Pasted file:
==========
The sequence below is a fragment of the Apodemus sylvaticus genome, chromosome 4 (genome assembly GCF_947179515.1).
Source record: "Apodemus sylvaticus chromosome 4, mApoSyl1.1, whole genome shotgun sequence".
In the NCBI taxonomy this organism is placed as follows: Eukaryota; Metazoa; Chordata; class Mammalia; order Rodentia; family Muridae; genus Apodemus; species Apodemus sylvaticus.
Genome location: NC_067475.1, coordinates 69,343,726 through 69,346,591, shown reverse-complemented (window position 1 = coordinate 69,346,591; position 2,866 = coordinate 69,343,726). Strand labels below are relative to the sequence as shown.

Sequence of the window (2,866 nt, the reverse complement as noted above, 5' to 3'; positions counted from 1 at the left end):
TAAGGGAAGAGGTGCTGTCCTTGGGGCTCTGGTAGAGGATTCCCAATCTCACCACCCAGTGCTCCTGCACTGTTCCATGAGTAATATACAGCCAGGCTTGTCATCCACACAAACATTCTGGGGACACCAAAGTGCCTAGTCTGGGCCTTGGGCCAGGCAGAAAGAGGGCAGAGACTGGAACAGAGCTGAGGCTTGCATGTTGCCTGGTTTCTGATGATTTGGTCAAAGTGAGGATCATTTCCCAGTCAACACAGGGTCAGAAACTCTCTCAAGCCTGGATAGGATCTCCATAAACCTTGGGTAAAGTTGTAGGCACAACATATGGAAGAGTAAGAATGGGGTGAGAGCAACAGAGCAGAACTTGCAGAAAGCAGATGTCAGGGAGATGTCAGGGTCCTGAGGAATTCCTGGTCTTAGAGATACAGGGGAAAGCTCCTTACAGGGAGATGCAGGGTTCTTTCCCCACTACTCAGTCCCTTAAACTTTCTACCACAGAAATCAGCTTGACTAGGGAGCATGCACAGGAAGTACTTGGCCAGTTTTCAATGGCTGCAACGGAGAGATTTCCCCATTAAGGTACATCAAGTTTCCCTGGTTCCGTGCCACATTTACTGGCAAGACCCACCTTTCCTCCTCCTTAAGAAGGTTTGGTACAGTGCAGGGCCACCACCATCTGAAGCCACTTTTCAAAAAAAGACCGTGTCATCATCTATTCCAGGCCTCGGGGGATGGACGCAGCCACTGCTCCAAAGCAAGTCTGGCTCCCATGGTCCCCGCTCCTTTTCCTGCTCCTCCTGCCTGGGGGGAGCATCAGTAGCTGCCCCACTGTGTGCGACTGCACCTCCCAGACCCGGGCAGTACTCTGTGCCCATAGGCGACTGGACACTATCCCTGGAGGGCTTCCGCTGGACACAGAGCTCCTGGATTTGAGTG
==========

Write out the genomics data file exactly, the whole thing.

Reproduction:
The sequence below is a fragment of the Apodemus sylvaticus genome, chromosome 4 (genome assembly GCF_947179515.1).
Source record: "Apodemus sylvaticus chromosome 4, mApoSyl1.1, whole genome shotgun sequence".
In the NCBI taxonomy this organism is placed as follows: Eukaryota; Metazoa; Chordata; class Mammalia; order Rodentia; family Muridae; genus Apodemus; species Apodemus sylvaticus.
Genome location: NC_067475.1, coordinates 69,343,726 through 69,346,591, shown reverse-complemented (window position 1 = coordinate 69,346,591; position 2,866 = coordinate 69,343,726). Strand labels below are relative to the sequence as shown.

Sequence of the window (2,866 nt, the reverse complement as noted above, 5' to 3'; positions counted from 1 at the left end):
TAAGGGAAGAGGTGCTGTCCTTGGGGCTCTGGTAGAGGATTCCCAATCTCACCACCCAGTGCTCCTGCACTGTTCCATGAGTAATATACAGCCAGGCTTGTCATCCACACAAACATTCTGGGGACACCAAAGTGCCTAGTCTGGGCCTTGGGCCAGGCAGAAAGAGGGCAGAGACTGGAACAGAGCTGAGGCTTGCATGTTGCCTGGTTTCTGATGATTTGGTCAAAGTGAGGATCATTTCCCAGTCAACACAGGGTCAGAAACTCTCTCAAGCCTGGATAGGATCTCCATAAACCTTGGGTAAAGTTGTAGGCACAACATATGGAAGAGTAAGAATGGGGTGAGAGCAACAGAGCAGAACTTGCAGAAAGCAGATGTCAGGGAGATGTCAGGGTCCTGAGGAATTCCTGGTCTTAGAGATACAGGGGAAAGCTCCTTACAGGGAGATGCAGGGTTCTTTCCCCACTACTCAGTCCCTTAAACTTTCTACCACAGAAATCAGCTTGACTAGGGAGCATGCACAGGAAGTACTTGGCCAGTTTTCAATGGCTGCAACGGAGAGATTTCCCCATTAAGGTACATCAAGTTTCCCTGGTTCCGTGCCACATTTACTGGCAAGACCCACCTTTCCTCCTCCTTAAGAAGGTTTGGTACAGTGCAGGGCCACCACCATCTGAAGCCACTTTTCAAAAAAAGACCGTGTCATCATCTATTCCAGGCCTCGGGGGATGGACGCAGCCACTGCTCCAAAGCAAGTCTGGCTCCCATGGTCCCCGCTCCTTTTCCTGCTCCTCCTGCCTGGGGGGAGCATCAGTAGCTGCCCCACTGTGTGCGACTGCACCTCCCAGACCCGGGCAGTACTCTGTGCCCATAGGCGACTGGACACTATCCCTGGAGGGCTTCCGCTGGACACAGAGCTCCTGGATTTGAGTG